As I crossed over a style on the final ascent, I was suddenly in grouse country. Thick heather had been burned and maintained to create a patchwork of old and young plants, but in miniature compared to what can be seen in Teesdale. Nevertheless, the undergrowth was alive with meadow pipits, skylarks and, most importantly, red grouse. Over the last few yards before reaching the summit, I startled a tremendous old cock bird from his couch, and he took off over the hillside with a furious cackle.

I gathered my breath at the cairn amidst a cloud of flies, looking down at the Chayne with an element of despair. Within a mile of the farm, grouse and heather were prospering. By comparison, the Chayne looked like a vast, bare creamy coloured void. At least I now have an idea of where my black grouse are coming from.

Work has clearly gone in to managing the hill overlooking the Chayne, and several areas had been burned in the last year. I was just staggered to see how well the hillside looked in the bright sunlight, and after the original sinking despair, my competitive bile started to rise. Even if it kills me, the Chayne is one day going to look like those purple crags. Every time I look up from the farm, I will see that hill and be reminded of what it will one day look like.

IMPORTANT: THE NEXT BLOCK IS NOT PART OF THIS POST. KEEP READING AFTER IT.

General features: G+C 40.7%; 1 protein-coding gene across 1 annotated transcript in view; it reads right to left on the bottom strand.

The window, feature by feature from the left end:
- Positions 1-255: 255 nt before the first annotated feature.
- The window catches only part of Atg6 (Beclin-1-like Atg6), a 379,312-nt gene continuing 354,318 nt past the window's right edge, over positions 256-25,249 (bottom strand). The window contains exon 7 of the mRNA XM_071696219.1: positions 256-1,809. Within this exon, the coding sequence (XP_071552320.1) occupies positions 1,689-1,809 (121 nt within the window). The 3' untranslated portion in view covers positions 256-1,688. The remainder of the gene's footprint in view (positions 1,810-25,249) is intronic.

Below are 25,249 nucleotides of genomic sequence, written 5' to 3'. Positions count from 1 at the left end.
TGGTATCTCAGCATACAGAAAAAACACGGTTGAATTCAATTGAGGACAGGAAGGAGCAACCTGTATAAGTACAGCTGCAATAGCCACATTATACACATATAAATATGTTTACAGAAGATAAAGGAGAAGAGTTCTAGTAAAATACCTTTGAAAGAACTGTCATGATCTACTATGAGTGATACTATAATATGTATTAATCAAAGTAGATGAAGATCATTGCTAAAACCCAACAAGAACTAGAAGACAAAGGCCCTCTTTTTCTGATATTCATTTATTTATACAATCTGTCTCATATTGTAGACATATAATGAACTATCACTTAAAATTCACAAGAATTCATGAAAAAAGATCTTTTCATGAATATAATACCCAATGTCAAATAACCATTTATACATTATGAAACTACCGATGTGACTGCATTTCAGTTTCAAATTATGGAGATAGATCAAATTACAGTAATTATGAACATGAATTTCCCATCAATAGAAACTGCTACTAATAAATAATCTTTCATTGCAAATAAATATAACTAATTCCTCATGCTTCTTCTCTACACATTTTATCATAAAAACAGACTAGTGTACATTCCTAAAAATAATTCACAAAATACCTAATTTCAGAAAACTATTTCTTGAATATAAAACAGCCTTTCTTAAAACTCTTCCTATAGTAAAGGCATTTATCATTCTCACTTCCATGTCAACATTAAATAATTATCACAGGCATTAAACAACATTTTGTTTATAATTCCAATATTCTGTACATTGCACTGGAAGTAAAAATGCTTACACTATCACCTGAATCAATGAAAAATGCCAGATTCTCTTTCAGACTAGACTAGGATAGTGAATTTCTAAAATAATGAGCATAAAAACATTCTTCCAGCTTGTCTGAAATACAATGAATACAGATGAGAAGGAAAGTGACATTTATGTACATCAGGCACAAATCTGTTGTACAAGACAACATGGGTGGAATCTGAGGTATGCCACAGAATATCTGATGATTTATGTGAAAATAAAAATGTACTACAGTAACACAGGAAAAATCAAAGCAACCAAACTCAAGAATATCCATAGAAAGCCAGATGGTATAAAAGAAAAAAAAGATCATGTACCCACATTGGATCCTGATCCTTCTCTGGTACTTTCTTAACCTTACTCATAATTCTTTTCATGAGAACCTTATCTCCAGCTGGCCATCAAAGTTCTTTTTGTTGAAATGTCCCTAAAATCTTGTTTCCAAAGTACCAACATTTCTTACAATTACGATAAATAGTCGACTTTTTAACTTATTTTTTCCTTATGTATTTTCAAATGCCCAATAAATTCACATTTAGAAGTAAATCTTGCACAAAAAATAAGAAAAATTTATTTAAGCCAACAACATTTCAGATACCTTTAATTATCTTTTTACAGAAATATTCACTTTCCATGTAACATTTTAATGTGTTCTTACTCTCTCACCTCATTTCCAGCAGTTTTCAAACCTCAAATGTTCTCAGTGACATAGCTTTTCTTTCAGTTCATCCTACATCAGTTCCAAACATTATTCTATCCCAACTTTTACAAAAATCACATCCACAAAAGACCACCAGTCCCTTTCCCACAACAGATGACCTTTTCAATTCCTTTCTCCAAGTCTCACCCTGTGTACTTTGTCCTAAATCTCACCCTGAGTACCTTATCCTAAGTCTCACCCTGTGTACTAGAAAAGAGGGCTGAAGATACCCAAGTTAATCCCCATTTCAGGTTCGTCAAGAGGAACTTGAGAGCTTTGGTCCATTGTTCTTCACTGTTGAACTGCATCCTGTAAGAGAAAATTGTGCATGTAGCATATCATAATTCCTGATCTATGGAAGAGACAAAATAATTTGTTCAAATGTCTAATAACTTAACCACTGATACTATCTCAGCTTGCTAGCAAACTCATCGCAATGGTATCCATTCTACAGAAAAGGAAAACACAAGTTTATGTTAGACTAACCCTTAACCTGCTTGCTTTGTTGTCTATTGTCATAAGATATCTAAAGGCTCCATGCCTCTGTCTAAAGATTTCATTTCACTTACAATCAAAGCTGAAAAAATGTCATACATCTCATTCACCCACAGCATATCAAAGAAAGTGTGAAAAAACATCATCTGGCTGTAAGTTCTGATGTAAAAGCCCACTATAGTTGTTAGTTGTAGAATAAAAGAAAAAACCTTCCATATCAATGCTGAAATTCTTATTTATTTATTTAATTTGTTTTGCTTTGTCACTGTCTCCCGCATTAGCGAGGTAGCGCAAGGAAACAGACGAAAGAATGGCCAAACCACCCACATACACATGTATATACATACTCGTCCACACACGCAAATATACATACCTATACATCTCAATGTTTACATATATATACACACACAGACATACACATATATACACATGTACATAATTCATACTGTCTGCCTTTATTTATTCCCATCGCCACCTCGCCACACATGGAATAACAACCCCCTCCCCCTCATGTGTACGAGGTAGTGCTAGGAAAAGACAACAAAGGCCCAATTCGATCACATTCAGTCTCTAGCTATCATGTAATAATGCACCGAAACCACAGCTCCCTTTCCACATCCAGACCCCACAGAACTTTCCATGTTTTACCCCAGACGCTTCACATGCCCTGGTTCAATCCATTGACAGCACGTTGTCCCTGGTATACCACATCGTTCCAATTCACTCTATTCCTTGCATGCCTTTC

Off topic

An Irish hare - unsettling in their differences and similarities to both brown hares and rabbits.

When I first started to write this blog, I intended it to look at managing an upland rough shoot throughout the year. As time has gone by, the subject matter has gravitated towards black grouse and habitat management. I make no apology for this, since I find those subjects most interesting, and limited as a professional journalist by editors and an expectant reading public, I reserve the right to bang on about anything I want on my own personal side project.

Now and again, I am fascinated by something new and different which, while I feel it belongs to the spirit of the original project, looks decidedly out of place in the blog in its current form. Bear with me, then, if the following information is of no interest whatsoever.

I travelled to Ireland on Friday morning. Having visited Northern Ireland two or three times in the past, either to see the Game Fair at Moira Demesne or visit friends, I didn’t find the scenery wholly astonishing, but landing in Dublin airport introduced me to one of the most unusual and unexpected animals I have ever seen.

When the animators behind CGI films attempt to imitate human movement, they often struggle to recreate it satisfactorily. Technically, their work is perfect, but we humans are the ultimate critics of our own behaviour  and we always notice that something is not quite right. We know how we move, and while we can’t always explain why, we know we are looking at a digitally animated human being. It is quite unsettling, because things are not as they should be.